The drawing shows a capacitance section 10 having electrodes 12 and 14 convolutely wound with plastic film dielectric material 16 in conventional tab-wound construction. Tabs 13 and 15 extend from electrodes 12. and 14, respectively, out opposite ends of capacitance section 10. The tab-Wound construction of capacitance section 10 permits substantially complete capacitive overlap of electrodes 12 and 14. Dielectric material 16 extends beyond both edges of the electrodes, with only the tabs extending to provide electrical contact to the electrodes. While it will be understood that the construction of this invention is not limited in size, it is particularly adapted to miniature capacitors of less than 1 inch in length and less than /3 inch in diameter.
Electrodes 12 and 14 may be of any of the conventional materials used in electrostatic capacitors. Thus the electrodes may consist of discrete foils of aluminum or other generally recognized capacitance foils such as tin-lead alloys. Although the preferred embodiment utilizes discrete foils, it will be understood that many of the advantages of this invention are obtained by employing metallized strata on the dielectric material.
In a like manner, dielectric material 16 may comprise any of the plastic film dielectric materials that are conventionally employed in electrostatic capacitors. However, for the best exercise of this invention it is desired that dielectric material 16 be of the Well-known plastic films that are used in uncased capacitors, so as to permit the preferred embodiment of attaching terminals to the capacitance section. The plastic films that are particularly desirable in the so-calied uncased capacitors (non-hermetica1ly sealed) to which this invention is particularly directed are those materials that produce capacitance sections that are the least sensitive to moisture pick-up. The capacitor construction of this invention has been found to be particularly adapted to the use of polyester fiims and vinyl polymer films; and more particularly to the use of polyethylene terephthalate (Mylar) and poly l, 4 cyclohexylenedimethylene terephthalate (Terafiim) for the polyester films, and polystyrenefor the vinyl polymer films.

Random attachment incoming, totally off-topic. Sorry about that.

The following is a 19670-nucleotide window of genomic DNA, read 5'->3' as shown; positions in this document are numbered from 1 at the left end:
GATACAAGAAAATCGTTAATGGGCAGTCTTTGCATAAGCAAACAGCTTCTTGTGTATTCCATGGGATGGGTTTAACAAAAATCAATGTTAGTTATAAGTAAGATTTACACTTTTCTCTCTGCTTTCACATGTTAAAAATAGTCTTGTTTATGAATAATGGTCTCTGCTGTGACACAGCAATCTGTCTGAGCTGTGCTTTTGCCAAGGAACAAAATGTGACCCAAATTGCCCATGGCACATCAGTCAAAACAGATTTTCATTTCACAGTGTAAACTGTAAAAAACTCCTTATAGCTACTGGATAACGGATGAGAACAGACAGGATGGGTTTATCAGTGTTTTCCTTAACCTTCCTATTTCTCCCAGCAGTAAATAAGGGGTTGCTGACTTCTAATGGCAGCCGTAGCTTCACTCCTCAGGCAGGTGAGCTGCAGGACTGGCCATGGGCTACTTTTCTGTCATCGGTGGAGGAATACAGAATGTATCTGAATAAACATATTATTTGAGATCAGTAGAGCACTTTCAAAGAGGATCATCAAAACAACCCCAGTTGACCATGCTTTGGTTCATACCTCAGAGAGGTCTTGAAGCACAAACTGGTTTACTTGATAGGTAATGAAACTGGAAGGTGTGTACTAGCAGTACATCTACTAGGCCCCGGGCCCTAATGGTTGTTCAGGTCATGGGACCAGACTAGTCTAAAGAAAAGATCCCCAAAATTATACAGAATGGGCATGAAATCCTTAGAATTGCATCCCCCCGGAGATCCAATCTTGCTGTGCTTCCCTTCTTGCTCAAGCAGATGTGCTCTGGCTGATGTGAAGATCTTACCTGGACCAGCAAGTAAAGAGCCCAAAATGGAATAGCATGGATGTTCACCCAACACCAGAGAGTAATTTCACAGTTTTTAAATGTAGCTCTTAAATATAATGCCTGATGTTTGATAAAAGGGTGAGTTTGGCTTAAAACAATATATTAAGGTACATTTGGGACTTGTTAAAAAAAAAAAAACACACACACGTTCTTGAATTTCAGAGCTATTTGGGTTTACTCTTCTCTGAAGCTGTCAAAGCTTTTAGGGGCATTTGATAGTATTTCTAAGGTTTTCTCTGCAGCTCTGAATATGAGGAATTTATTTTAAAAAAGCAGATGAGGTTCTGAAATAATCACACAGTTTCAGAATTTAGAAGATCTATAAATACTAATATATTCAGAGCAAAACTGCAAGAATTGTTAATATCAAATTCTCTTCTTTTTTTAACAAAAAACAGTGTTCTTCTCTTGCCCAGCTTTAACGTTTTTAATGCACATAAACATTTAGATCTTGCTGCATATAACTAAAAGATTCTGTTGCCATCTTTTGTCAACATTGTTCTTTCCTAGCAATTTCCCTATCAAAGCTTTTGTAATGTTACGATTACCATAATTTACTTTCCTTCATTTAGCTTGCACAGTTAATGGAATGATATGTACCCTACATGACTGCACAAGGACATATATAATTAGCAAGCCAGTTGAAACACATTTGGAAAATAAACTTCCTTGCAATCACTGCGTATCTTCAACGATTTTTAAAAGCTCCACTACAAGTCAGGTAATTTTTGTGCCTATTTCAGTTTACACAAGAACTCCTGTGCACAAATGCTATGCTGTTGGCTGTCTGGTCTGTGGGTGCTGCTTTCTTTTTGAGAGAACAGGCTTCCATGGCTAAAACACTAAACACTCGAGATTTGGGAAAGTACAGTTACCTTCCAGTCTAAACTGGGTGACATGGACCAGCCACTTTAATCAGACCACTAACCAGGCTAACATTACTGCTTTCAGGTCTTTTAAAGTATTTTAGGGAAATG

In accordance with conventional film capacitor practice, capacitance section 10 is preferably converted to a relatively rigid and self-sustaining tubular body by heat treatment of the convolute Winding of electrodes and plastic films. The resulting structure securely locks tabs 13 and 15 in intimate engagement with their respective electrodes. To ensure against tab displacement during processing, it is within the scope of this invention to weld each tab to its foil by known spot-welding techniques, e.g. capacitive-discharge welding. It will be understood that other known methods of welding are within the concept of this invention, e.g. ultrasonic Welding.
The prior art practice of attaching terminal lead-wires to tabs has not resulted in a product able to Withstand, With any degree of consistency or reproducibility, the various vibration and pull-test requirements of the industry. Moreover the prior art has not produced a product that consistently provides lead-Wires in the axial alignment required by automated assembly apparatus.
This invention makes a distinct departure from the prior art methods of terminating tab-wound capacitance sections by utilizing terminals 20, which are essentially a cup-shaped member 24integrated to a lead-wire 22. The present state of the welding art is such that terminals 20 can be consistently provided with lead-wires 22 which are centrally disposed and axially aligned with cups 24. An alternate method of fabricating end-caps 20 is to swage a lead-wire 22 into a centrally located square hole in the bottom 26 of cup 24 and thereafter hot tin the unit. Lead-wire 22 and cup 24 may be made of any suitable electrically conductive material. In the preferred em- 62 bodiment of this inventon cup 24 has a generally flat bottom 26 that is substantially normal to circumferentially straight wall 28.